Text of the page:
Beatrix Potter, born London, England, 1866, died near Sawrey, England, 1943. Study of the head of a bat, full face, 1888, watercolour with traces of charcoal underdrawing on paper. Gift of the Trier-Fodor Foundation, 1991
Lush landscapes, spectacular sunsets and charming character studies are just some of the subjects included in British Watercolours from J.M.W. Turner to Beatrix Potter. Featuring 20 watercolours by British artists from the late 18th to early 20th centuries, this exhibition pays homage to the simple—yet surprisingly complex—technique that’s still widely loved today.
Helen Beatrix Potter was born in 1866 in London, England, and took up drawing at an early age, observing plants and insects with a keen eye for detail. The Potters kept a menagerie of pets—rabbits, mice, frogs, snakes, lizards and bats—and the budding artist, along with her brother Bertram, often made sketches of them. When Bertram went to boarding school, he left a pair of long-eared bats in his sister’s care. One of these unusual creatures is the subject of Study of the head of a bat, full face (1888), a small but compelling watercolour painting over traces of charcoal drawing. This careful study of a bat’s head is a reminder that watercolour was widely used for scientific drawing and book illustration. Potter is known for both.
Although Potter made many drawings from nature, most of us are more familiar with her book illustrations. Before Mickey Mouse and Winnie the Pooh, kids were enamoured with another clothed anthropomorphic character. Potter is best known as the author and illustrator of The Tale of Peter Rabbit (1902), a children’s story featuring a mischievous young rabbit’s adventures into the garden of the human villain Mr. McGregor. In keeping with a pattern of taking inspiration from her own life, Peter Rabbit was named after one of Potter’s childhood pets.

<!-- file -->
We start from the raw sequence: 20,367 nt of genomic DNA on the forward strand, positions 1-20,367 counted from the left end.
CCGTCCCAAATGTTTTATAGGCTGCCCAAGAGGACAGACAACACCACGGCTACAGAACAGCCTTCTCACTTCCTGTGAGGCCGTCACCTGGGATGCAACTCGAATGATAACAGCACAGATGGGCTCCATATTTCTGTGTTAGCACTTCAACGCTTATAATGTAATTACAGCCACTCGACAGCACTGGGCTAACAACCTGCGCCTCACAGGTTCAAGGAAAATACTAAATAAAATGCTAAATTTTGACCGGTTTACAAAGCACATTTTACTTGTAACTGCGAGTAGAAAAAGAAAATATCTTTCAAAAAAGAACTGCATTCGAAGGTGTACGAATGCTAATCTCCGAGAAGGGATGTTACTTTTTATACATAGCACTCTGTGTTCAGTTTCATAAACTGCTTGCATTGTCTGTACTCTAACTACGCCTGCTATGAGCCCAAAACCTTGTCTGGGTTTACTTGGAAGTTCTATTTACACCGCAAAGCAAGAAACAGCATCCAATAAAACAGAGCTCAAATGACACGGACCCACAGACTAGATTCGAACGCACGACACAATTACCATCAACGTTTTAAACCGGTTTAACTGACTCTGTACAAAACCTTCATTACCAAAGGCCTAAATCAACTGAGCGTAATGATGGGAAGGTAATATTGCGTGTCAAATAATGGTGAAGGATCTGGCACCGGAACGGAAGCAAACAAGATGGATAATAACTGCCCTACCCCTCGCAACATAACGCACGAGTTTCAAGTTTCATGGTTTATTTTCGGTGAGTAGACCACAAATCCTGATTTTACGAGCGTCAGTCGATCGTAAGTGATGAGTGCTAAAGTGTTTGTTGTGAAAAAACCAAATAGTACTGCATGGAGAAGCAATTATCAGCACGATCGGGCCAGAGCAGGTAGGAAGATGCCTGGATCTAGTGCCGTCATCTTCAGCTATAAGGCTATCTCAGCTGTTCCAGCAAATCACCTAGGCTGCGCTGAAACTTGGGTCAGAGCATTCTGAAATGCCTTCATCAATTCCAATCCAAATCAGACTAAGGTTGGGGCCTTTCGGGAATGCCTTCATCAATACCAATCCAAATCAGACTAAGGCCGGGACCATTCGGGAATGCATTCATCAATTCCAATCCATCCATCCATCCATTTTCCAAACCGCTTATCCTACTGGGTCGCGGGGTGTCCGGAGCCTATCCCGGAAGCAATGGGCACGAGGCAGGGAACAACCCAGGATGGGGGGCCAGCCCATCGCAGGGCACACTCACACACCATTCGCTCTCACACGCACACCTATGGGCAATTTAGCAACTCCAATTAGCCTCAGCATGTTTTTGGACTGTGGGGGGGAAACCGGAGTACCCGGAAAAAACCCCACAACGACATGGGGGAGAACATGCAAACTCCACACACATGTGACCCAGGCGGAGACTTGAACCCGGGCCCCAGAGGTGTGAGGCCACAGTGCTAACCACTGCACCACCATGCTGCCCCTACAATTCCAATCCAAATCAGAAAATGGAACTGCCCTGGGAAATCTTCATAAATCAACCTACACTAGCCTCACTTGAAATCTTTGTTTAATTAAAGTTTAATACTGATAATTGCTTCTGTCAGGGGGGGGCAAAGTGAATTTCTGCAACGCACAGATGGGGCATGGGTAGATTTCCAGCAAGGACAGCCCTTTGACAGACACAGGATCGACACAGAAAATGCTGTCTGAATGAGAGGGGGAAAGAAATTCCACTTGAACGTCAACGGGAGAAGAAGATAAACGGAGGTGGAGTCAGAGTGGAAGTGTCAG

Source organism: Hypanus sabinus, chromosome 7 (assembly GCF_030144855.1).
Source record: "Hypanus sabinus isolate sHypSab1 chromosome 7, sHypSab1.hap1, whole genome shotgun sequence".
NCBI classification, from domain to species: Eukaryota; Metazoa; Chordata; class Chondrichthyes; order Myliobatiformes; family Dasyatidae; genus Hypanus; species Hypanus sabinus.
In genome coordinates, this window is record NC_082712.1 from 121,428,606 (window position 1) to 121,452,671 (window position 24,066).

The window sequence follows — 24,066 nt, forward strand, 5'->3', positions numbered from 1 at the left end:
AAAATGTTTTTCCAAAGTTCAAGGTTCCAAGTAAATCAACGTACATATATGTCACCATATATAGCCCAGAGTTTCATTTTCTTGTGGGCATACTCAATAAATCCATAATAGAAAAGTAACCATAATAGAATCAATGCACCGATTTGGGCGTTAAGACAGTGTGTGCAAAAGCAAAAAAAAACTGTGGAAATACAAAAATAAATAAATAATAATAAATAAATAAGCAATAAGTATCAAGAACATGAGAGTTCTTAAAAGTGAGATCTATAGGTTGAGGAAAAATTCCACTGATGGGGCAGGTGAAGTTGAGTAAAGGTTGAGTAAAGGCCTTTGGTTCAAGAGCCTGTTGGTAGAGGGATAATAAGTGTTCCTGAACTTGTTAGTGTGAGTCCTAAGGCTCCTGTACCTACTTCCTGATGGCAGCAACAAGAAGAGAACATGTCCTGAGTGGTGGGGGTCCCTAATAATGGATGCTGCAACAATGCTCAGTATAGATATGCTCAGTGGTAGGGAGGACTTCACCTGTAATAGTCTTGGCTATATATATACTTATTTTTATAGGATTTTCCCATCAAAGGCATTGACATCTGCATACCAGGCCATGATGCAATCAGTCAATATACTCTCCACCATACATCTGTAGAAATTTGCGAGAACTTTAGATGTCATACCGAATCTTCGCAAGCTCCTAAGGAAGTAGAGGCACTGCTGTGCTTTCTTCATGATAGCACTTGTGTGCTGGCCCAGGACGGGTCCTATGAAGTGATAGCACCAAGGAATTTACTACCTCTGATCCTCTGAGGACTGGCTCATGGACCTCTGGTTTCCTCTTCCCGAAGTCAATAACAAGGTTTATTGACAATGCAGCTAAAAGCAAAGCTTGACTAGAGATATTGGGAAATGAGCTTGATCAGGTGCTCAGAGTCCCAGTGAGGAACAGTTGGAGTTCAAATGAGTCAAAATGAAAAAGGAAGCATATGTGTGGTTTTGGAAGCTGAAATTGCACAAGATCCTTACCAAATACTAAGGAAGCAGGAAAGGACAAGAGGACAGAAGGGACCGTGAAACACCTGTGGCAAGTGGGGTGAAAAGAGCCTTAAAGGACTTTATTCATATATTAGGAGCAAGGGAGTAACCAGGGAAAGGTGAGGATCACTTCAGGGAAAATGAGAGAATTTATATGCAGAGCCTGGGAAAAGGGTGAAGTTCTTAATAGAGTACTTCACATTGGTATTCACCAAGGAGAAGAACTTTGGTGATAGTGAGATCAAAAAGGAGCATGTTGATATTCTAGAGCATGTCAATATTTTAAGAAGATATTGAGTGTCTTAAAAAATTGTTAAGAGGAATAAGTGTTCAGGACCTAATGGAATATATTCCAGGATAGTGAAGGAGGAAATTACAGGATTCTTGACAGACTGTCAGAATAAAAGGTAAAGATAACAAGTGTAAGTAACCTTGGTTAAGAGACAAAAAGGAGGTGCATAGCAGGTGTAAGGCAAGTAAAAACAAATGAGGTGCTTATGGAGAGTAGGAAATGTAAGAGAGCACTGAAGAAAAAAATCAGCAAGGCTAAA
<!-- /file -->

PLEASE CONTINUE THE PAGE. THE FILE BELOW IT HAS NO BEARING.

Along with Peter Rabbit, Potter published more than 20 other children’s books throughout her career, featuring characters such as Squirrel Nutkin, Benjamin Bunny and Timmy Tiptoes. While Potter’s tales offer a more whimsical interpretation of nature, Study of the head of a bat, full face showcases the artist’s powers of close observation.
Fine brush strokes denote individual hairs on the head of this tiny one-eyed bat. He or she stares confidently out at us and, although it is not recorded, we suspect the artist may have named her pet. What do you think this exceptional little creature might have been called?
Study of the head of a bat, full face was purchased by the AGO in 1991 with the Gallery’s special Trier-Fodor Fund, a fund used to purchase satirical and illustrative artworks. It is a proud acquisition of ours—and certainly a delight to view a different side of Beatrix Potter.
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